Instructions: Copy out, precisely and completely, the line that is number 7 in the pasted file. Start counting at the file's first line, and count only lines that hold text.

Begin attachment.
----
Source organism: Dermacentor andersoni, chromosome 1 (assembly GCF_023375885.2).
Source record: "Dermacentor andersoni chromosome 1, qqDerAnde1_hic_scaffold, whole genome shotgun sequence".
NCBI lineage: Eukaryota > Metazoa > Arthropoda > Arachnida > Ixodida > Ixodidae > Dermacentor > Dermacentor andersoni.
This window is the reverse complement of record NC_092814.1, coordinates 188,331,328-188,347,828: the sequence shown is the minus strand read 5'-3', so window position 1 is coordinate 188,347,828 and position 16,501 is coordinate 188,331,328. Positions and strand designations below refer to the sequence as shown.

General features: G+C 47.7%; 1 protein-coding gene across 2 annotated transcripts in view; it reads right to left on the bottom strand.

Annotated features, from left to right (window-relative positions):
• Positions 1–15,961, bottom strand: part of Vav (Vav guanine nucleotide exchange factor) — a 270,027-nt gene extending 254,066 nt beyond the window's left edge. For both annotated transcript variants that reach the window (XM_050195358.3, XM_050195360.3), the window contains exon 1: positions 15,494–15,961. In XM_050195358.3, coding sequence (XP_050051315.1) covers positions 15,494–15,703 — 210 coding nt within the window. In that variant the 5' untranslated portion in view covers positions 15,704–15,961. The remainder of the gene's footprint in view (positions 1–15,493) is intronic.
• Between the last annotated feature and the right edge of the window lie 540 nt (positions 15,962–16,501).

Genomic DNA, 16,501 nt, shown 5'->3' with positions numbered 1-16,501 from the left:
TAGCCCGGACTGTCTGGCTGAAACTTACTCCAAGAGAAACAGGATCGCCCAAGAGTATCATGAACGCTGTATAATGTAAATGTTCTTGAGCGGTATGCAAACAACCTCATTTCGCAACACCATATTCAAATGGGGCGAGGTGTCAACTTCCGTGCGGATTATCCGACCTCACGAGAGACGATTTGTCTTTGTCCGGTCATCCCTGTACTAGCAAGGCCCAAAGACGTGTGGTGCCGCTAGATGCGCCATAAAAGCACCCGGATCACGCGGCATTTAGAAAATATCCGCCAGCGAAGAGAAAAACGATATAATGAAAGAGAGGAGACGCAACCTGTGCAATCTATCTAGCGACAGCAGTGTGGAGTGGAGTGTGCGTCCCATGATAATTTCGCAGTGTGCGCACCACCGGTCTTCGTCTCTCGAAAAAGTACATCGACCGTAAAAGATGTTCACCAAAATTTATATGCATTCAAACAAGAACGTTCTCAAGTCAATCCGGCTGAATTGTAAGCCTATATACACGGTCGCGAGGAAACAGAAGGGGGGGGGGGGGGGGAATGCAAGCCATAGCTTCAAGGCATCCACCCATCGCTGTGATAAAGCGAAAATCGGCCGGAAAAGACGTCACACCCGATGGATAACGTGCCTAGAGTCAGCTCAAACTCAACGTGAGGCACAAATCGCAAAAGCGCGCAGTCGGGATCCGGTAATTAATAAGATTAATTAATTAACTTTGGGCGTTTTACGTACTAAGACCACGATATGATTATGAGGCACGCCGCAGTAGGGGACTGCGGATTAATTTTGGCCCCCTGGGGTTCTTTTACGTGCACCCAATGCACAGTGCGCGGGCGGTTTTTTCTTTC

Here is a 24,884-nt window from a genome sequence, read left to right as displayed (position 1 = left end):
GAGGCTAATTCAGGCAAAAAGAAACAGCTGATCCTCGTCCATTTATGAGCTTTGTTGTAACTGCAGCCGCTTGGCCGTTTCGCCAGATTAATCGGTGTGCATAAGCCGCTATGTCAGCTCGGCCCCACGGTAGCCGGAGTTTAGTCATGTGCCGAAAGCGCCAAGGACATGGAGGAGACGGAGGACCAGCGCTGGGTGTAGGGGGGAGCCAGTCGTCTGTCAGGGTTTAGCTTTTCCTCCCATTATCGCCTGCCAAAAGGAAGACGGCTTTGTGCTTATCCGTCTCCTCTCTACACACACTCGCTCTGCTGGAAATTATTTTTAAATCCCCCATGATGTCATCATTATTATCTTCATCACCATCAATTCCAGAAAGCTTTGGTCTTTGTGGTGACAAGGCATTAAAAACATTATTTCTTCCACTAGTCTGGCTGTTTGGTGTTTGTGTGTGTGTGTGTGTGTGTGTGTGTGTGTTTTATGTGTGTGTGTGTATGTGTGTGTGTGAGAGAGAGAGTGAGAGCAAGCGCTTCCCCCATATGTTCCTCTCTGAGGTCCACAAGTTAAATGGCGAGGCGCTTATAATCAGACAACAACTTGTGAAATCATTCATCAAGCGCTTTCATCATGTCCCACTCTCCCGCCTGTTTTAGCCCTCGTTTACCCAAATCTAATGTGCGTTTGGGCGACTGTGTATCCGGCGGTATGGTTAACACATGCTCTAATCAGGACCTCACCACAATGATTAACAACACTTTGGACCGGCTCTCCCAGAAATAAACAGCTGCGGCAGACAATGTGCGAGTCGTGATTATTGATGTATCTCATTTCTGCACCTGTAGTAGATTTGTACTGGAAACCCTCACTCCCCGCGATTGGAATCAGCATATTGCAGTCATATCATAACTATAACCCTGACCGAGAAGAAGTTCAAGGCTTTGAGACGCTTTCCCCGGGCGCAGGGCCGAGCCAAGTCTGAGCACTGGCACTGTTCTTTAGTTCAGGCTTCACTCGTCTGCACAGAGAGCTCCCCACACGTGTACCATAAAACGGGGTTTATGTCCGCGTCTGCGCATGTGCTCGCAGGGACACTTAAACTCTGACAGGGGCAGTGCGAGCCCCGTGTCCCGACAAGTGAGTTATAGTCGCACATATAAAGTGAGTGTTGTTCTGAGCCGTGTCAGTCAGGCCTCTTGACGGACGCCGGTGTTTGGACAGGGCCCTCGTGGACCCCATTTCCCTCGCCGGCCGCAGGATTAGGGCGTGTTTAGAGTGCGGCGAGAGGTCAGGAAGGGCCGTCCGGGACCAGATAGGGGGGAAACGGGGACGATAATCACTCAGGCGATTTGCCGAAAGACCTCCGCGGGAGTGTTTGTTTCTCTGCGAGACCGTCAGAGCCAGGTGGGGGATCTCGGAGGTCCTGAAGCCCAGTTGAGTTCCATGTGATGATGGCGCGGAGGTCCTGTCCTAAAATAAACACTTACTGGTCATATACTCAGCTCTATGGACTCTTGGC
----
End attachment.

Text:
• Positions 1–15,961, bottom strand: part of Vav (Vav guanine nucleotide exchange factor) — a 270,027-nt gene extending 254,066 nt beyond the window's left edge. For both annotated transcript variants that reach the window (XM_050195358.3, XM_050195360.3), the window contains exon 1: positions 15,494–15,961. In XM_050195358.3, coding sequence (XP_050051315.1) covers positions 15,494–15,703 — 210 coding nt within the window. In that variant the 5' untranslated portion in view covers positions 15,704–15,961. The remainder of the gene's footprint in view (positions 1–15,493) is intronic.